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Women changing the political culture

A portrait of Democratic Congressman from Michigan John

A portrait of Democratic Congressman from Michigan John Conyers in the House Judiciary Committee room. Calls for his resignation have increased in the last few days. Credit: Scalzo / EPA-AFE / Rex

It’s very tough to break a glass ceiling when you’re busy protecting your backside against groping hands.

Allegations of sexual harassment are swirling like autumn leaves around Congress, statehouses and, really, any place you find politicians in power. The culture has been unmasked — and Congress looks more like a bacchanal than a sober domain for public policy.

There seems to be a connection between the frat house culture and the lopsided lack of representation of women in American political life. We need more women in politics, not fewer, and these sexist escapades are one more way those in power build barriers to entry.

Because sexual harassment isn’t about attraction, it’s about power, and power is the currency of politics. According to the Congressional Office of Compliance, U.S. taxpayers spent $900,000 in fiscal 2017 to settle harassment and other workplace complaints.

The numbers are still paltry: Just 19.6 percent of Congress is female. Only six of 50 governors are women, and just 25 percent of state legislators.

We know how the efforts to elect a woman president, to date, have turned out. But there’s hope. Women, gathering strength in numbers from the #MeToo social media reckoning, are outing male politicians’ bad behavior.

On Thursday, the Senate Ethics Committee opened an inquiry into Sen. Al Franken, who has apologized for sexual misconduct allegations, including at least one case after his election.

And accusations against Rep. John Conyers — as well as stinging criticism by Rep. Kathleen Rice of Garden City, among a generation of female members of Congress pushing against the sexist culture in Washington — persuaded House Minority Leader Nancy Pelosi on Thursday to call for his resignation.

Women in Washington are pressuring Congress to finally and seriously deal with sexual harassment in that workplace. What’s more, women outside of Washington are also more interested in running for political office — perhaps exponentially growing their ranks in positions of power.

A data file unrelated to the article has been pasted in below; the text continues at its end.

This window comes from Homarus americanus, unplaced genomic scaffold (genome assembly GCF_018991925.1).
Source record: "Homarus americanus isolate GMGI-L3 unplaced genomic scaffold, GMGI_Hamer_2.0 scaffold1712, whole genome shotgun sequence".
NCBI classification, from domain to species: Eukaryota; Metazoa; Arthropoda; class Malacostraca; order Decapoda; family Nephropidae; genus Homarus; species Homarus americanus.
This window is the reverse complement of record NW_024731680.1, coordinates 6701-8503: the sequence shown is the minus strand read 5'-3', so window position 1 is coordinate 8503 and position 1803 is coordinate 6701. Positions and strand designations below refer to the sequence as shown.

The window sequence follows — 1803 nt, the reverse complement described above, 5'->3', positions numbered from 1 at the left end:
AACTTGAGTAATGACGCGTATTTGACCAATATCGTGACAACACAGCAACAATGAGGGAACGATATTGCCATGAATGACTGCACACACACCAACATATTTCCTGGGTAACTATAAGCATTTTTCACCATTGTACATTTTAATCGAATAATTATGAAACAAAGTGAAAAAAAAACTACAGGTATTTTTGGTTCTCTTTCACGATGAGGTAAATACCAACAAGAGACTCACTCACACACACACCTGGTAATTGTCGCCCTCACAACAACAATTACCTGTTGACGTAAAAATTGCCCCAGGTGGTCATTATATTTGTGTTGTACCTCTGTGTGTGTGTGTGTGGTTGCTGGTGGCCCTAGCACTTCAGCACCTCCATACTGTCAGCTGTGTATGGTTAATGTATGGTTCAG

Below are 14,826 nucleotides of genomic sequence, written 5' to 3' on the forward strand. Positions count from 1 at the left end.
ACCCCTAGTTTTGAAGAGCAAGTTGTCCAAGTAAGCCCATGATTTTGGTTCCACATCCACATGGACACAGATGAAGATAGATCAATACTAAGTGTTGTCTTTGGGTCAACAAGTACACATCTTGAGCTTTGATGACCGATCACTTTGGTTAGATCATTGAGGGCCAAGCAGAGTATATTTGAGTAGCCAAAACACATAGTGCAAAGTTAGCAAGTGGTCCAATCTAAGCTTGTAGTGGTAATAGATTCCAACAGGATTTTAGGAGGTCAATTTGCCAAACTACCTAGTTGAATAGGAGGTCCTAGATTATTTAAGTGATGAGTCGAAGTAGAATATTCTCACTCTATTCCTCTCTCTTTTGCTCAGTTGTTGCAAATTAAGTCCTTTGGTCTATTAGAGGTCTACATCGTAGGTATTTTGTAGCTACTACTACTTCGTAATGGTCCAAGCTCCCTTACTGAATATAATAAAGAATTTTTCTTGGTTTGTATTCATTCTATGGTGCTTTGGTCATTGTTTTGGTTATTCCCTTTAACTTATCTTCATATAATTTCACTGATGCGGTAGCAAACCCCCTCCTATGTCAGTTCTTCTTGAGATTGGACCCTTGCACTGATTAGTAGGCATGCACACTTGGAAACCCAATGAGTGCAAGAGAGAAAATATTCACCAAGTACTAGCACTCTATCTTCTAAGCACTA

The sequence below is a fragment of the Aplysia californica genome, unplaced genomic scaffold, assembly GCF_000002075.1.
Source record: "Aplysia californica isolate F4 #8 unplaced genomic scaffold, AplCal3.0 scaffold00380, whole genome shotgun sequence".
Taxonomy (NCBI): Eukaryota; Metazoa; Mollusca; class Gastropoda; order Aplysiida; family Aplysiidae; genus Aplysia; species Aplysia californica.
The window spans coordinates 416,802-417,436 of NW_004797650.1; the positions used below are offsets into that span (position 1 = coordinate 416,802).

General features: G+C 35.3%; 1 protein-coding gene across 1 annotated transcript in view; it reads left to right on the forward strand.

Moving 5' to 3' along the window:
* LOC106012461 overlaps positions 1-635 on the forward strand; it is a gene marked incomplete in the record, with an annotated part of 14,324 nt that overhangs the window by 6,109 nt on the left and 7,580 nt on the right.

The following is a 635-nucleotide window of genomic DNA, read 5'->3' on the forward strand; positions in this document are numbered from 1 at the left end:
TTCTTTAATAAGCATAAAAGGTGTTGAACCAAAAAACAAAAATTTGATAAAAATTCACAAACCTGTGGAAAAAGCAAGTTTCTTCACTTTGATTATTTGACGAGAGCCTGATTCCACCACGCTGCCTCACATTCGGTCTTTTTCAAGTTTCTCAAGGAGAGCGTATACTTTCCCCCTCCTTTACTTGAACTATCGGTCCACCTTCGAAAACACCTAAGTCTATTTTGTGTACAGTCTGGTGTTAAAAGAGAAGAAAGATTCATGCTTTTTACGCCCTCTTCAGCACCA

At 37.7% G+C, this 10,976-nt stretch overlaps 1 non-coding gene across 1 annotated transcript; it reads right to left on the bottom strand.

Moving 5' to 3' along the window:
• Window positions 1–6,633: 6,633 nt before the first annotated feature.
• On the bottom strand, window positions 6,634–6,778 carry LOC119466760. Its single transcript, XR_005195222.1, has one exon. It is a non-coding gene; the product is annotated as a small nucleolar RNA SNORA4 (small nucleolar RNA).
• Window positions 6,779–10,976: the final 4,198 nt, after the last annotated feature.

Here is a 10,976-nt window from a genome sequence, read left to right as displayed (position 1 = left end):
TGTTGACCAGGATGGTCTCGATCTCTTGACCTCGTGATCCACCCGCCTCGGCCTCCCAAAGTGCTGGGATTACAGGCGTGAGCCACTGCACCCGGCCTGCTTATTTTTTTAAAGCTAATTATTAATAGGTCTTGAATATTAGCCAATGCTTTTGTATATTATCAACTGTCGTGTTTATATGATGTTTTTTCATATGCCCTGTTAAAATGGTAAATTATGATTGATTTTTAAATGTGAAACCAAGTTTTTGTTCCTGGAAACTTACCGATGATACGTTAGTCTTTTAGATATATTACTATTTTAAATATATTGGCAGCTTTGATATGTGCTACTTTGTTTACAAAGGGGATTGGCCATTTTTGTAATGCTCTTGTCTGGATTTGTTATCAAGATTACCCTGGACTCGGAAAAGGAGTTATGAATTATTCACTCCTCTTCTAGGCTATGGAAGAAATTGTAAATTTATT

Some 22,000 women have reached out to Emily’s List about running for office next year, including in local and state races, the group told The Hill. A typical year’s traffic for the organization is about 900 women.

If these women run and win, will they change the culture of politics? That’s possible, but it will be difficult. It can be counterproductive to speak up about a colleague or a potential mentor. Gayle Goldin, a Rhode Island state senator, penned an op-ed for Glamour last week saying, “Politics is all about relationships. We aren’t just making friends at work; we’re building rapport to advance our legislative agenda.”

Political chumminess has routinely worked to dismiss women’s stories. Deanna Maher, who was an aide for Conyers in the 1990s and has accused him of harassment, told CNN she thought about reporting his alleged behavior for years, but she didn’t think she would be believed until the #MeToo wave. “These members protect each other,” she said.

Female politicians face hostility from online trolls, too, which seems intended to silence them and send them out of the public sphere. In a short video by the Women’s Media Center, a non-profit group that raises women’s visibility, several women politicians told about gender-based insults and threats of death or rape.

Such tirades are meant not only to intimidate women, but also to keep us silent. This isn’t something we can tolerate in our politics. Not in the past, and especially not now, just as more and more women are finding their political voices. It’s not enough just to find our voices, but to raise them, even when someone else doesn’t like it.

Anne Michaud is the interactive editor for Newsday Opinion.